The two social entrepreneurs realized that there is power in numbers and strength in coming together to share, collaborate, network and compare notes in a conducive space.
Hence, they soon set off to get three other friends and colleagues- Vintolin Oguta, Vanessa Omolo and Prof. Bernard Muok, who shared in their vision and agreed to join the board. “Two years later, what started as a simple story over a cup of tea finally got registered as a Non-Governmental Organization (NGO) by the NGO Council in September 2019,” Liza says.
The Organization’s short-term plan, she adds, would be to establish a resource center and a following through social media networks. They would then establish partnerships, enroll members (students and recent graduates) to the center, and equip it with space to co-work, collaborate, network, innovate, incubate, mentor and organize events that offer professional advice, networking and funding for innovations.
They would then scale-up services before ultimately replicating Kivuli to other counties. According to Liza, the Organization at present is reaching out to the youth mainly university students and recent graduates through social media, referrals by their peers and most importantly by partnering with institutions of learning locally and abroad.
Among services Kivuli will offer are career development sessions and talks where specialists from different industries will be invited to inspire the students. In addition, the center will have a vibrant mentorship program that matches industry specialists with students at the center.
“The mentorship program will also include visiting local high schools by members to talk to the students, take questions and offer advice,” Liza explains. With the vision to have a vibrant, adequately-equipped resource center, Liza adds that the Organization has begun tapping into its international and local networks to help in fundraising, contributing expertise through volunteering and also contributions in kind.
They are also seeking partnerships with like-minded institutions so as to pool resources together to tackle the issues. “In addition, we are also responding to calls for proposals. We will also approach the county government (of Kisumu) to seek for assistance towards establishing the center. The Center’s members will be expected to pay a minimal annual membership fee,” Liza says.
In addition to collaborating with the County Government of Kisumu to establish the center, Jim, the Organization’s co-founder and board chairman adds that Kivuli will partner with the County in other areas that touch on the youth such as organizing joint events on youth empowerment, getting involved in surveys and studies touching on youth such as needs assessments, convening workshops and seminars for exposes, among other areas.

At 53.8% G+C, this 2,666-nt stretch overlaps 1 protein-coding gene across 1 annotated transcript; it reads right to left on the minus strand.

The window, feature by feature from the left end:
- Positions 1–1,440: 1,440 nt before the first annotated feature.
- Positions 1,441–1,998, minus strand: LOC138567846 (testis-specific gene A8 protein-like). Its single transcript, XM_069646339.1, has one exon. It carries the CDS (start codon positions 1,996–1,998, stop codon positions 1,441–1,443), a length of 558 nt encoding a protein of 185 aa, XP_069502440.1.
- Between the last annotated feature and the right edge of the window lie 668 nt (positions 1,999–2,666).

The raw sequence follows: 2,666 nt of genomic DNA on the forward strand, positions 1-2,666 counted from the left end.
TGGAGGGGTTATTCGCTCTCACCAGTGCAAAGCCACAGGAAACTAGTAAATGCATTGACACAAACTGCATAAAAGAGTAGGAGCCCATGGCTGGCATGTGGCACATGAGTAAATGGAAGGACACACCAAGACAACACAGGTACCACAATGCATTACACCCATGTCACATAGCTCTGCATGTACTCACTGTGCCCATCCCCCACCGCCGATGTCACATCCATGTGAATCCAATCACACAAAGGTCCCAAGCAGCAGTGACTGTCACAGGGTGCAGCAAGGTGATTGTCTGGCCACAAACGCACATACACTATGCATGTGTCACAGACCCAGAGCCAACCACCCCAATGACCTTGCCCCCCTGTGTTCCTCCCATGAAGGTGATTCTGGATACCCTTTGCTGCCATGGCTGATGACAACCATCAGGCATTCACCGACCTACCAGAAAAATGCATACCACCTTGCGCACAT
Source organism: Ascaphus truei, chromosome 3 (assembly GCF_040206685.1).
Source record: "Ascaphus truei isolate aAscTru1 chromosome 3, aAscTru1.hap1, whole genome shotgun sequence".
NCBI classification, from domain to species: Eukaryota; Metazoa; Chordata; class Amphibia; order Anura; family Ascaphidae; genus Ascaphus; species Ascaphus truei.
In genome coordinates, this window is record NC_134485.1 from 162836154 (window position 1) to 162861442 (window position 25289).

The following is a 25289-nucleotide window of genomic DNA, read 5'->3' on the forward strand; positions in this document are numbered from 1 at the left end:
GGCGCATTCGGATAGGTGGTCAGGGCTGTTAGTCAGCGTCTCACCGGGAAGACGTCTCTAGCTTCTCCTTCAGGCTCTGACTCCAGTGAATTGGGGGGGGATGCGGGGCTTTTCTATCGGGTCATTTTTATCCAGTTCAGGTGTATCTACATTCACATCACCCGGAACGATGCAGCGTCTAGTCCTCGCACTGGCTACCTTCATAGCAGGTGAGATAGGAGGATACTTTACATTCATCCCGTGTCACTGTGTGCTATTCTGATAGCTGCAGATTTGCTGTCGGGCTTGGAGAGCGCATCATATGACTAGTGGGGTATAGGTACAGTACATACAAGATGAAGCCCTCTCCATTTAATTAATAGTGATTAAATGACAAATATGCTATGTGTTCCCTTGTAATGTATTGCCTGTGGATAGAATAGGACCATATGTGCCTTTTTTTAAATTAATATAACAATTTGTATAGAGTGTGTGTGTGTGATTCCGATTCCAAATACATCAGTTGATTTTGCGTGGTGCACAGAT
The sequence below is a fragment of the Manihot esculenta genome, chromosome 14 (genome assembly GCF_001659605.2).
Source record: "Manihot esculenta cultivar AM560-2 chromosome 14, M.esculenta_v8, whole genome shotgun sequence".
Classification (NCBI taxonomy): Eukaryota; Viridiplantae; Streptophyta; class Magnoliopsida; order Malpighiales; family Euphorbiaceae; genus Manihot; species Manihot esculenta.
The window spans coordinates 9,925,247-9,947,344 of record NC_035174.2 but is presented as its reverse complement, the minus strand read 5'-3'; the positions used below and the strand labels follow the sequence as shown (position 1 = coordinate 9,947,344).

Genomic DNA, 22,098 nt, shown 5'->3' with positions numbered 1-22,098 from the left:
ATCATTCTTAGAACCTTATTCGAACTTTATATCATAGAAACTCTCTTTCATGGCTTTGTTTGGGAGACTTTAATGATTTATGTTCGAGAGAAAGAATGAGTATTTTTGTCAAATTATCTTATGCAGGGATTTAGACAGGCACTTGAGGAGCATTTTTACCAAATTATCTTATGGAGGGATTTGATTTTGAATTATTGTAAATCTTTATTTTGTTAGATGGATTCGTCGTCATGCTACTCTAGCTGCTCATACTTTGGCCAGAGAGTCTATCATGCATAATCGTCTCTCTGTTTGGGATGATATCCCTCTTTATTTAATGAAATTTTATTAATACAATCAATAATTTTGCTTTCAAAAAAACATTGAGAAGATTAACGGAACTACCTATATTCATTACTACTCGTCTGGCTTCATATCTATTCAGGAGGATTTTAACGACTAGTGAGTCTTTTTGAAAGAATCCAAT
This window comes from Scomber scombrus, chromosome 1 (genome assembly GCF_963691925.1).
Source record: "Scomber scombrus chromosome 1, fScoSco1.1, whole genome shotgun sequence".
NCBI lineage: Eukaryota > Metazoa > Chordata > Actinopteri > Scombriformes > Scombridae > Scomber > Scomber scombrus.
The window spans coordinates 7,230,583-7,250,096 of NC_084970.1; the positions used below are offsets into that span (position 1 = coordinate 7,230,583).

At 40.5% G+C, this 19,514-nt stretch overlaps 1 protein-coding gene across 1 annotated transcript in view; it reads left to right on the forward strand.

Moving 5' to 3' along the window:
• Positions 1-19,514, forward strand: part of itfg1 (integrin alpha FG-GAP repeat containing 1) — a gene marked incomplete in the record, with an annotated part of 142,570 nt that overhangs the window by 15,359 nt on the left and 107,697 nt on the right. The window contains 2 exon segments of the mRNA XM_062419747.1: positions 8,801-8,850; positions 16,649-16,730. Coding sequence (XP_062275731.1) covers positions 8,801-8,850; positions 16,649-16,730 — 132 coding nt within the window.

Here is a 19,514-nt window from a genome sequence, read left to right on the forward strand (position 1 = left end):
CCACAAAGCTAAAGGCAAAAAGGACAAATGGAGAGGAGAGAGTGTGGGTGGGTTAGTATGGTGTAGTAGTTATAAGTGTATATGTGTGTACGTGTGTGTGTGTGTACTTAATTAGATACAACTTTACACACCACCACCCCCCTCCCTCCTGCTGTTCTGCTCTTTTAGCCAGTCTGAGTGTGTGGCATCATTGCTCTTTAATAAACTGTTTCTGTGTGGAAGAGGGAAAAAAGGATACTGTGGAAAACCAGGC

“Our efforts will be devoted to creating the entrepreneurial spirit which we believe is key to dealing with the high rate of unemployment. Talks, training, workshops and seminars will be planned to regularly plant the seed of job creation in the members,” Jim says.
This, Liza says, will be supported by their visionary board, composed of individuals with relevant expertise in academics, technology, research, communication and project management, who will enable them establish a new NGO with a unique, new approach to an innovation hub not purely focusing on technology but also other sectors of the economy.
A graduate from Loyola University Chicago with an MSc in Information Systems Management and a BComm and Management Science degree from the University of Nairobi, Jim’s more than 20 years’ experience stacked-up working in various academic and research institutions in USA, Rwanda, Burundi and Kenya, could enrich him as chairman of the board.
With support from Liza, a graduate from Illinois Institute of Technology in Chicago, Illinois, with an MSc in Marketing Communication and BA degree in Communication with a minor in community development from Daystar University, and backing from three other resourceful academics, including Prof. Benard Muok, who holds a PhD degree in Tropical Agriculture from Kyoto University, Kyoto, Japan, acting as advisor and coordinator of innovation and incubation at Kivuli, the board envisions nurturing young academics to become creators and developers in their communities.
They are particularly concerned by the alarming unemployment rate in Kenya, which sadly, is composed of about 80 percent of youths aged between 15-34 years. Moreover, nearly 500,000 – 800,000 youth join the labour market annually in a shrinking economy, worsening the situation.
According to Liza, this is the group that can take the country to the next development level, and they risk lagging behind in terms of meeting their developmental goals as a country if this vibrant group is not employed, she reflects, stating: “It is time for all stakeholders to collaborate and partner to arrest this situation. It is high time youth are prepared not only to be job seekers but job creators as well.”